Are you generating good customer experiences?
In a recent article about that wonderful book Influencers, I mentioned an example of influencing that reminded me of my hospital experience earlier this year.
A large medical centre’s service quality scores had been steadily decreasing, I wrote, as patients and their families felt they weren’t being treated with care, dignity or respect. So a team was formed to locate those among them who scored highly, to see how they behaved in ways that resonated with their customers.
The good behaviours the team found among the high scorers were: smiling; making eye contact; identifying yourself; letting people know what you are doing and why; and ending every interaction by asking “Is there anything else that you need?”
A strategy to influence the behaviour of the other staff was initiated, resulting in the centre’s scores rising significantly.
Splendid. And yet I now have an update on this, emerging from a conversation I had with the CEO of Gertrude’s Children’s Hospital, Robert Nyarango, who introduced me to the book If Disney Ran Your Hospital: 9½ Things You Would Do Differently, by Fred Lee, a former hospital executive.
On Googling the book, I came across a link to a TED talk on the subject by Mr Lee, one of the most engaging speakers I’ve encountered in a long time.
In the talk, he refers to the exact list of five positive behaviours displayed by the best carers as quoted in the book I’d read… insisting this is far from sufficient to generate the kind of “customer experience” that is possible – and that is offered by organisations like Disney at their Disneyworld sites. (No wonder they call those who visit them “guests” rather than “customers”.)
So what should carers do more than smile, make eye contact and so forth? Mr Lee takes the deliberately mild example of a nurse taking blood for testing, where the patient still may feel unduly anxious about the prospective pain and the complications that may arise.
Where there’s anxiety, he explains, the blood pressure rises and so the pain threshold falls.
We hear from Mr Lee about a study that related the lower pain levels felt by patients whose blood was taken by nurses who received only compliments from patients: the positive consequences of feeling psychologically comfortable with the person inserting the needle.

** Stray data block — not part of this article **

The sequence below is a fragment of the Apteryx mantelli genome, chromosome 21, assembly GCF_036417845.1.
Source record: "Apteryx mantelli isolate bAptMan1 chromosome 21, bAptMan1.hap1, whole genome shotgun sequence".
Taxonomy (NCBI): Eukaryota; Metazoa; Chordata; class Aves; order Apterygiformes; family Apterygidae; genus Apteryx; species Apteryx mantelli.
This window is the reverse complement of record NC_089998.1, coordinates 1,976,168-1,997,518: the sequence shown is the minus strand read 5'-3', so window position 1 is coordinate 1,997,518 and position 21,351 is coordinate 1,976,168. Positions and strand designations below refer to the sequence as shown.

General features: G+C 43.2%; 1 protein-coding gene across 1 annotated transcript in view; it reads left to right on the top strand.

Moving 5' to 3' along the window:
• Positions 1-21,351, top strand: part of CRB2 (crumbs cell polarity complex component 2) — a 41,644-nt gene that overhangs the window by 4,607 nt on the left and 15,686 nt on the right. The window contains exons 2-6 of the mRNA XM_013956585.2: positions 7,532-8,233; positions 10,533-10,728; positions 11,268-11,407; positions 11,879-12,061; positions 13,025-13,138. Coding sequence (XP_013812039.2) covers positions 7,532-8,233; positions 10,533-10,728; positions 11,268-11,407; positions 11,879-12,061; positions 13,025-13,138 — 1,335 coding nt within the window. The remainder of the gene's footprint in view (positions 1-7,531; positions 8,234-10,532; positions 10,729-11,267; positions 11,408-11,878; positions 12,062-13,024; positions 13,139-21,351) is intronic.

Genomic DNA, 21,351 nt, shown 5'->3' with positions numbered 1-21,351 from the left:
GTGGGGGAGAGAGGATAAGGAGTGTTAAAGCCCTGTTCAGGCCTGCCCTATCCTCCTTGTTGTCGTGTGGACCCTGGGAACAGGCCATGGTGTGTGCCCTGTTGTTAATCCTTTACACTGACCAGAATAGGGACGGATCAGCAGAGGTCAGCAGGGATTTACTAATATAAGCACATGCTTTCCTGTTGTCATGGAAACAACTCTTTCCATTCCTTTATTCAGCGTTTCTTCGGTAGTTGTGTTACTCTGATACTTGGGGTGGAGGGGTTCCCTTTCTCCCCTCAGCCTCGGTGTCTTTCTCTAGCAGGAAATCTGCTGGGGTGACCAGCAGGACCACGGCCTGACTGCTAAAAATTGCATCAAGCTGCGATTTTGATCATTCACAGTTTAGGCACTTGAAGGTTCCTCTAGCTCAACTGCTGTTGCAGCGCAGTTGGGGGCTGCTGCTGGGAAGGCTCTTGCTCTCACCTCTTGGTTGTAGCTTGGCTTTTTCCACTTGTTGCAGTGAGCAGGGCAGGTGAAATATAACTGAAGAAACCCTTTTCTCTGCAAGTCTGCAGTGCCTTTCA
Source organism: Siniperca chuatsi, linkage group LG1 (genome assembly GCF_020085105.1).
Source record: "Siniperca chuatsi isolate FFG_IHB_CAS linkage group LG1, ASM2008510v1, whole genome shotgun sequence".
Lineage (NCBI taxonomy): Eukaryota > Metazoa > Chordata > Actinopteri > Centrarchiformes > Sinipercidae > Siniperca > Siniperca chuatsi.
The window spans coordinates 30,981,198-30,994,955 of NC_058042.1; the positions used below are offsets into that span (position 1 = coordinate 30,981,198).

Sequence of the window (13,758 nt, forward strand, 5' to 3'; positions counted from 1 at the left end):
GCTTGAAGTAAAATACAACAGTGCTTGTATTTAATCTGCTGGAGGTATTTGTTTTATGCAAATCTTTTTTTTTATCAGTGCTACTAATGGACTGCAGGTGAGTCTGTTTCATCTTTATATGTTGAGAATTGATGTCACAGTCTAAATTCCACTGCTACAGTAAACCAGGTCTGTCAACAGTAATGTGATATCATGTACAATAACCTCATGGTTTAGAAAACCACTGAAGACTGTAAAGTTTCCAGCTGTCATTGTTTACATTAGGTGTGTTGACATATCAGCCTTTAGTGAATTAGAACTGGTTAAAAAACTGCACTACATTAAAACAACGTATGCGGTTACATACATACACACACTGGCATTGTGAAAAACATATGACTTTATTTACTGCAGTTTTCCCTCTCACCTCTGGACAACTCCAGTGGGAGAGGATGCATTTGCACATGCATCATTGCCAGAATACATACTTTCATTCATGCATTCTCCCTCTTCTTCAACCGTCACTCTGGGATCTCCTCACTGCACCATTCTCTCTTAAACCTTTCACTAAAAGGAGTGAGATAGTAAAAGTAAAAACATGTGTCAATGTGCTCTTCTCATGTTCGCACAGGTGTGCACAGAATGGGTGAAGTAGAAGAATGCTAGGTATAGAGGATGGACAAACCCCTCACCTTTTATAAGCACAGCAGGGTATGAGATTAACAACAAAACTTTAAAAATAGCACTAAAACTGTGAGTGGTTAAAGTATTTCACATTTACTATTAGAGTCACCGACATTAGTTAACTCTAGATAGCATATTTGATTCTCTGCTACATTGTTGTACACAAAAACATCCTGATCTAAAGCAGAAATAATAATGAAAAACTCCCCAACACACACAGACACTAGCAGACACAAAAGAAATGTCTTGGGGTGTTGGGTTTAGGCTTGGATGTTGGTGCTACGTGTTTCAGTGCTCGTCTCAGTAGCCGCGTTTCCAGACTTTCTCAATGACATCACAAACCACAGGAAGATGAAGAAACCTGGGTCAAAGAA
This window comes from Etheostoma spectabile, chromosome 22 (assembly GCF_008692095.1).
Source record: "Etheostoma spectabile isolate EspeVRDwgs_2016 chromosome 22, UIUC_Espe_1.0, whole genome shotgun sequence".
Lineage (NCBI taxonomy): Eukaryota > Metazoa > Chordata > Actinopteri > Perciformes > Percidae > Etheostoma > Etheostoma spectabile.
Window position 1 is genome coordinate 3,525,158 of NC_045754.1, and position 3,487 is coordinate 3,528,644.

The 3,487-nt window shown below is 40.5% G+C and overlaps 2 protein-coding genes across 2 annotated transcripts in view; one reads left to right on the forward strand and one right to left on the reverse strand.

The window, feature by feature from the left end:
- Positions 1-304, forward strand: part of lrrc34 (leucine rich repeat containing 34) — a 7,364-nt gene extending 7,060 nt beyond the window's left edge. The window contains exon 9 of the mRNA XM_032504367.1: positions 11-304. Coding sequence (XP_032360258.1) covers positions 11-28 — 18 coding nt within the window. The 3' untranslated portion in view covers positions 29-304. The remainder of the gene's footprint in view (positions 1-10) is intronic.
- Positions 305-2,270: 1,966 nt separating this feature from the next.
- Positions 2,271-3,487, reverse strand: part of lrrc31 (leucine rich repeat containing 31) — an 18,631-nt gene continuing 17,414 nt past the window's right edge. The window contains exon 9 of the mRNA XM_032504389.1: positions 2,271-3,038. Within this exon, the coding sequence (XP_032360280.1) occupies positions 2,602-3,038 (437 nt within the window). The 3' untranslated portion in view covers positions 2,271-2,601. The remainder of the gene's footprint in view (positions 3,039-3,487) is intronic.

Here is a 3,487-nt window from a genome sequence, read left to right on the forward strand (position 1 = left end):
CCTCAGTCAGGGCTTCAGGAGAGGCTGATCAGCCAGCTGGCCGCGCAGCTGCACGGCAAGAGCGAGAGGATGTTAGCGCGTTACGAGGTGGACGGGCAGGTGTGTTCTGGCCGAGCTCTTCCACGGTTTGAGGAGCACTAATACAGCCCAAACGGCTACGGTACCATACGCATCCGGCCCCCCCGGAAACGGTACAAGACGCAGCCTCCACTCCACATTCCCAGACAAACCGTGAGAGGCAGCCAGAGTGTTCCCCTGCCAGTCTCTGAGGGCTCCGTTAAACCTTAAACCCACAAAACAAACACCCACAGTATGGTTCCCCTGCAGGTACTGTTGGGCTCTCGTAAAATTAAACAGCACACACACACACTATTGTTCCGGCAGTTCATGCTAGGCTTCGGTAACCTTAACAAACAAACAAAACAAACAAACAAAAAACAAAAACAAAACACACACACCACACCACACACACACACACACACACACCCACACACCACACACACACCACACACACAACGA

To distract from patients’ anxiety, carers make small talk, like asking if they live nearby, or getting them to talk about their family. Then, they mention how expert and experienced they are, displaying a reassuring combination of competence and confidence – this with a light touch.
Mr Lee quotes that famous line from W. Edwards Deming, about only managing what you measure, but he adds the far lesser-known additional thought from Deming that being satisfied cannot be measured or scripted, as it only comes from the heart – like wanting to deal with the person again.
The approach to patients by the former hospital executive was transformed by reading the 1999 bestseller The Experience Economy by Joseph Pine and James Gilmore, who described this new way of thinking about connecting with customers and securing their loyalty through offering positive experiences beyond good service.
As I have been doing from time to time since my release from hospital earlier this year, I will again relate to my own customer experience while a patient. The gentleman taking my blood each day was a very jovial fellow, and of course, I wouldn’t have minded were it not that his visits were at 5 am.
He would enter my room with a loud greeting and switch on the light, shocking me into premature wakefulness. I would dread that daily pre-dawn knock on my door by the man I came to call my Dracula, and his high-energy entrances made me feel so uncomfortable that after a few days I requested him to tone down his whole performance, which happily he did.
Here I have been describing how to generate the best possible customer experiences in stressful hospital environments. But as you have been reading I hope you have extrapolated to your own situations.
You have your customer experiences, both positive and negative. But how do the customers of your organisation experience their interactions with your staff?
Do your people know how to put your customers at ease and make them feel good about having interacted with them? Can they hardly wait to deal with them again?